A large number of low-power wearable devices such as smart watches, fitness wrist bands and headphones have been introduced to the market. This new family of electronic products is expected to grow and expand rapidly over the next few years. These devices are typically small and thin, with varying form factors and industrial design. Battery sizes might range from 100- to 300-mAh capacity, which determines the required charge rates.

The plug-and-jack style or micro-USB types of connectors have been the traditional way to charge such devices. But even these relatively small connectors are now too large for some of the new ultra-thin wearable applications. Connector contamination is an even greater problem due to the outdoor wearable environment.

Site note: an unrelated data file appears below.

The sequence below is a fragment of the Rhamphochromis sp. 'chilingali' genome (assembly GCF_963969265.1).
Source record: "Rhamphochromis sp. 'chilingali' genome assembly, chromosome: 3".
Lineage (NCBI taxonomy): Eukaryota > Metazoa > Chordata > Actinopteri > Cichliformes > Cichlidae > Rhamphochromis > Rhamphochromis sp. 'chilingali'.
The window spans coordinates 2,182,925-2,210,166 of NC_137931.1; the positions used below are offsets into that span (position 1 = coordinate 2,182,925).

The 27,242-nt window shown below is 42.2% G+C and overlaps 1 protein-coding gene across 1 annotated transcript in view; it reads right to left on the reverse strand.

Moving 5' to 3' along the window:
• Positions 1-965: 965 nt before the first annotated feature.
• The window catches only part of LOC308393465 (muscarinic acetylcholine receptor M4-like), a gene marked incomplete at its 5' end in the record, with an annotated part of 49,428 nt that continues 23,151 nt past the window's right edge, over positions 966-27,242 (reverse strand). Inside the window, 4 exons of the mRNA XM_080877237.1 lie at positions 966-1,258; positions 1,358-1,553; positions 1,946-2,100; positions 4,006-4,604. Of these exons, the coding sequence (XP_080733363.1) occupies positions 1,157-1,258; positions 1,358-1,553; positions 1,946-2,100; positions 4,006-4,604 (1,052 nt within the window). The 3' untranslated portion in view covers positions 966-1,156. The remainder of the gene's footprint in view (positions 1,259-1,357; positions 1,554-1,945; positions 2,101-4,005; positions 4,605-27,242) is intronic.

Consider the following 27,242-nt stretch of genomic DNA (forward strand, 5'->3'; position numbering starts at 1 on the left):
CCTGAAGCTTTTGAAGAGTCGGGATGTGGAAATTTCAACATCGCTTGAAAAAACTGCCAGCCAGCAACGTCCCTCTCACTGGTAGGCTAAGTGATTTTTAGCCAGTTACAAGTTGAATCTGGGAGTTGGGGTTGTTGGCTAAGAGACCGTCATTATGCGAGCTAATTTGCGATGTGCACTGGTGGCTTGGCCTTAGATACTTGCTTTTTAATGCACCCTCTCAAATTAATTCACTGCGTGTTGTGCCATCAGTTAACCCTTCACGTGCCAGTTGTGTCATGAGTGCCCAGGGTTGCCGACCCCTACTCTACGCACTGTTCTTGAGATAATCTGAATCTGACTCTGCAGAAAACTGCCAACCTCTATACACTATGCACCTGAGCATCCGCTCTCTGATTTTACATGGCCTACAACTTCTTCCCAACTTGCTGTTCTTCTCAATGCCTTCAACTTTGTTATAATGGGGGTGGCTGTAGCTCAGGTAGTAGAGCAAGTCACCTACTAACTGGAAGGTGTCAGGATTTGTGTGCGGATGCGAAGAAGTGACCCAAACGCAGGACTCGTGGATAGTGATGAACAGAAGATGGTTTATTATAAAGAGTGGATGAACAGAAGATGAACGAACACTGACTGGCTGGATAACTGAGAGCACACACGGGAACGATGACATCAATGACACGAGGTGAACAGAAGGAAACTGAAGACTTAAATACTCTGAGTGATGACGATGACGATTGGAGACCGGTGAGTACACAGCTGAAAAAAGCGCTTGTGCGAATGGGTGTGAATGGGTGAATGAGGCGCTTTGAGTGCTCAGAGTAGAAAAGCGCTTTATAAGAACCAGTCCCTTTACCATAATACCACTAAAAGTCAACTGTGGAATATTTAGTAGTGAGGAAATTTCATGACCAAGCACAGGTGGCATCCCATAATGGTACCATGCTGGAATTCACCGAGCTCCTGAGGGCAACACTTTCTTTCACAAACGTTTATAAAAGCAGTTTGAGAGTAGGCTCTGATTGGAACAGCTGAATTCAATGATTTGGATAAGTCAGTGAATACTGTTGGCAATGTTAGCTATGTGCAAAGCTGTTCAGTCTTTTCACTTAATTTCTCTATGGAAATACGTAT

Wireless charging is a solution to these problems and offers additional opportunities to designers. Existing semiconductor devices used for the Qi standard established by the Wireless Power Consortium (WPC) can be easily adapted for this lower-power application. The technology uses two planar coils to transfer power though a sealed case. For low-power wearable devices, a small, thin low-power receiver coil easily could fit into the back of the case or wristband area. Qi-compliant devices are a mature solution that can shorten development time, and the products are supported by the existing WPC infrastructure.

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